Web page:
Examining the presence of empathy in college students as it relates to food insecurity



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With the mantra of Family and Consumer Sciences being the science and art of living well in our complex world paired with the growing amount of food insecurity present within the population where Family and Consumer Sciences professionals work, it is important to understand food insecurity, as well as how to show empathy towards food-insecure individuals. The purpose of this study was to examine food insecurity in college students in the state of Arkansas, as well as to examine feelings of empathy towards food-insecure individuals among college students. The exploratory quantitative study used a survey design and found that undergraduate college students in six Arkansas universities report food insecurity at the rate of 43.5%. Regarding feelings of empathy towards food-insecure individuals, females are more empathetic than males, and married students are more empathetic than students of other marital statuses. Although major in college was examined, it was not found to have any significant differences in empathy levels. The Social Cognitive Theory was used as the underlying theory to examine food insecurity empathy; behavioral, cognitive, and environmental constructs within the model were found to impact food insecurity empathy. College administrators, faculty members, community members, and students all have a vested interest in the food insecurity levels of college students, but also in the ability to practice their professions in empathetic manners. This study has important implications for all levels of community stakeholders in Arkansas as well as Family and Consumer practitioners and others that may work with food-insecure populations. Given the high levels of food insecurity in Arkansas, there is an increased focus on working with this population, which brings with it an increased need for empathetic interactions.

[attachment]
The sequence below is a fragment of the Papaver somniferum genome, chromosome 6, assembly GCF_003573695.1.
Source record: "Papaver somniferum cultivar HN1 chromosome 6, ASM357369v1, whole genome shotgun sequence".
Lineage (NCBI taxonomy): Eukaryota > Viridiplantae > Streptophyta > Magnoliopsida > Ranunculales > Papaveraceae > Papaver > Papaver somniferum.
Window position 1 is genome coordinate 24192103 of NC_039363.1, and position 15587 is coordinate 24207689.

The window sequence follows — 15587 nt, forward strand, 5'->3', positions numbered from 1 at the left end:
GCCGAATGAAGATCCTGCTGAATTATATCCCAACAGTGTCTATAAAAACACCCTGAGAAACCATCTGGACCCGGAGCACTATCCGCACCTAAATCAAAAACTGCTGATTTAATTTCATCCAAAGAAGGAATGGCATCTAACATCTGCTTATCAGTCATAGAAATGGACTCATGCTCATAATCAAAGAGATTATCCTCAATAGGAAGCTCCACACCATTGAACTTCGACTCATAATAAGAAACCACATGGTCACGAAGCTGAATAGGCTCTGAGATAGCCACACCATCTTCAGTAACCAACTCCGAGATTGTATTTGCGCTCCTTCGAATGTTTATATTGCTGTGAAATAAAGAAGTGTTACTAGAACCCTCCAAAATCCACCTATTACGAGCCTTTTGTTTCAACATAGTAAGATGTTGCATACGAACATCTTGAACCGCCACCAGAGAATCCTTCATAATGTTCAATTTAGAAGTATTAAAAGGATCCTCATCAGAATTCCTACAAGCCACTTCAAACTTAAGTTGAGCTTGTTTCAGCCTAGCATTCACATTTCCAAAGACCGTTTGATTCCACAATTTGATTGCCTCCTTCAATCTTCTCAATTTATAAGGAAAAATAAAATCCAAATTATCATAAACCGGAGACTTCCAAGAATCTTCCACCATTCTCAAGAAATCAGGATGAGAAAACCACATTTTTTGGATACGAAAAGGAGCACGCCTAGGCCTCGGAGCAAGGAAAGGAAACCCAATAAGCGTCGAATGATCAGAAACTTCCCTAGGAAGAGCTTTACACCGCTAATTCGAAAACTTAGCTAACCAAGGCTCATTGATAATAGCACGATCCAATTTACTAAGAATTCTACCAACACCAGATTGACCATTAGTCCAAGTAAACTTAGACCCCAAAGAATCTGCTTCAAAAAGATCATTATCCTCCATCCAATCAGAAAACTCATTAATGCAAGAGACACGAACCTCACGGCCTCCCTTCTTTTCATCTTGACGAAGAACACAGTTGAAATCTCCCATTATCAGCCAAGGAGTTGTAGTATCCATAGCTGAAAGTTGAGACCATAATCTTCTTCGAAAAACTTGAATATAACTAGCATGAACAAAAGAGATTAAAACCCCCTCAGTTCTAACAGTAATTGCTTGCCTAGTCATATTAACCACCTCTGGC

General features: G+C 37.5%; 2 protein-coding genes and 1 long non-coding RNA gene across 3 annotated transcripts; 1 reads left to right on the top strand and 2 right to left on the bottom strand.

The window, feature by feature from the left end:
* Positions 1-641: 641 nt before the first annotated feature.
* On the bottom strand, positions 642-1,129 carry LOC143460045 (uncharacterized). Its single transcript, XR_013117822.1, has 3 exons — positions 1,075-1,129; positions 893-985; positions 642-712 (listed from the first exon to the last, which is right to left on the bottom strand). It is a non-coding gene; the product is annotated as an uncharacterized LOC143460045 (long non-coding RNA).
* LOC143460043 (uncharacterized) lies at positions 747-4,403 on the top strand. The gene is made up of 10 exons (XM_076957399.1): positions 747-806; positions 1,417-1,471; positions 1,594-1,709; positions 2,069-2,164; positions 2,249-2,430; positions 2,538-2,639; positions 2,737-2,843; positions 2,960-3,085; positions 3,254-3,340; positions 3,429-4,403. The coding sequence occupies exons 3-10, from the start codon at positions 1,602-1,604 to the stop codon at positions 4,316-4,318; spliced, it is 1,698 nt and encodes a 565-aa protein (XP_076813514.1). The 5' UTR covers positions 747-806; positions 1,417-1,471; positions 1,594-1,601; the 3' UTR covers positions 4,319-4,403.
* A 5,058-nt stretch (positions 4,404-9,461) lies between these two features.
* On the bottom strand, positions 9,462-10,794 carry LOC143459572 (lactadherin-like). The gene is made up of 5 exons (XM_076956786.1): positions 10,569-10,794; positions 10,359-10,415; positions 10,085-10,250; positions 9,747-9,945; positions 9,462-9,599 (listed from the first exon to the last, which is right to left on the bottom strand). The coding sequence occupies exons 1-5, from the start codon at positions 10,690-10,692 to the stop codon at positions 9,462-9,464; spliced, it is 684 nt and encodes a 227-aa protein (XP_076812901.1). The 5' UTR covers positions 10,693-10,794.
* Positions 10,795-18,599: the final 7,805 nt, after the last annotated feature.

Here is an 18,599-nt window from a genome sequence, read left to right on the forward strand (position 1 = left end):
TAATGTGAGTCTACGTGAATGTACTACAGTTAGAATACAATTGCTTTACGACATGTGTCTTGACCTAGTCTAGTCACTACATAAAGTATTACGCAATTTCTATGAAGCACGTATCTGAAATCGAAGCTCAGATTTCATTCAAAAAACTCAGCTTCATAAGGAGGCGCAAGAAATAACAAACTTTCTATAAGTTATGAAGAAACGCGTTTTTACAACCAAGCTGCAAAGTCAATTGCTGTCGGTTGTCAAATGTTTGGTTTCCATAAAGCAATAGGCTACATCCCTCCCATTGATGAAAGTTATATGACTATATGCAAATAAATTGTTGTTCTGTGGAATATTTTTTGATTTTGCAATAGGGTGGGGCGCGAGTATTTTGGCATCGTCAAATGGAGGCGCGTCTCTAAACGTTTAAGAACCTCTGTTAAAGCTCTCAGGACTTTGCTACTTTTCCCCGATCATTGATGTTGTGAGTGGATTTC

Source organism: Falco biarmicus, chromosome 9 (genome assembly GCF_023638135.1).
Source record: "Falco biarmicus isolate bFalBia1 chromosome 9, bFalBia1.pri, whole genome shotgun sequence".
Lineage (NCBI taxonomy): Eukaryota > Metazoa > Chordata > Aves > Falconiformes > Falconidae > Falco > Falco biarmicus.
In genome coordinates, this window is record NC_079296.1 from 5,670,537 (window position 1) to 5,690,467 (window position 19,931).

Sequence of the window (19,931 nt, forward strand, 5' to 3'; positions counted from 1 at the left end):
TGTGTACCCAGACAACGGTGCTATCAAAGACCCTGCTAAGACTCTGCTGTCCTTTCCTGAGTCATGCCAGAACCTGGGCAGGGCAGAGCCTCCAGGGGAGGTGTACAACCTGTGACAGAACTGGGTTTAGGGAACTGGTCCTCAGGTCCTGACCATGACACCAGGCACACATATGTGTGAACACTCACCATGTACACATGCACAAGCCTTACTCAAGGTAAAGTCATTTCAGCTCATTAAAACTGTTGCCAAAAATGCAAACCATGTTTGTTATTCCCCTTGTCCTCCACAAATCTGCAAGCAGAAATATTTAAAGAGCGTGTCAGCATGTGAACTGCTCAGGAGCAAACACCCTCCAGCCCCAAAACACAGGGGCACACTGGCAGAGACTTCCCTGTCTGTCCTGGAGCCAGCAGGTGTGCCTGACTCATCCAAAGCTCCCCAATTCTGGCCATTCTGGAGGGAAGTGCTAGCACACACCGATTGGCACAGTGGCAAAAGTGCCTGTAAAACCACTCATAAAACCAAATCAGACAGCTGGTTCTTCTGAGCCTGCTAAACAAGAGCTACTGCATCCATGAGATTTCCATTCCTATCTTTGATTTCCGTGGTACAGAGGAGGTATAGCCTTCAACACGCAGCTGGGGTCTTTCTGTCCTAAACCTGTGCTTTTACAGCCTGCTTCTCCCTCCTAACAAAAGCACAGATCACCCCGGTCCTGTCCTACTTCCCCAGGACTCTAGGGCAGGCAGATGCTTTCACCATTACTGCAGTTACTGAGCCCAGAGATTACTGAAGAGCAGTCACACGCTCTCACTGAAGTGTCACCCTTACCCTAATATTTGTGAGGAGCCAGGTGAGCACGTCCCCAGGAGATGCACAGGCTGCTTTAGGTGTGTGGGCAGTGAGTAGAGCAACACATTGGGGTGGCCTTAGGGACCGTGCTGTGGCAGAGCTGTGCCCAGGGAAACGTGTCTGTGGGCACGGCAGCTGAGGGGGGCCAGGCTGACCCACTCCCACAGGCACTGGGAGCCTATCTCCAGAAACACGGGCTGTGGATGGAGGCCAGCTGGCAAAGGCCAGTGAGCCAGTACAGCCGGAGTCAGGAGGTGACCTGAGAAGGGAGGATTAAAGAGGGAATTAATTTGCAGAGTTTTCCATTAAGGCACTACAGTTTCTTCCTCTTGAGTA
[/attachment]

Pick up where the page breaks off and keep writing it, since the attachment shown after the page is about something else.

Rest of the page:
food insecurity, Empathy, College students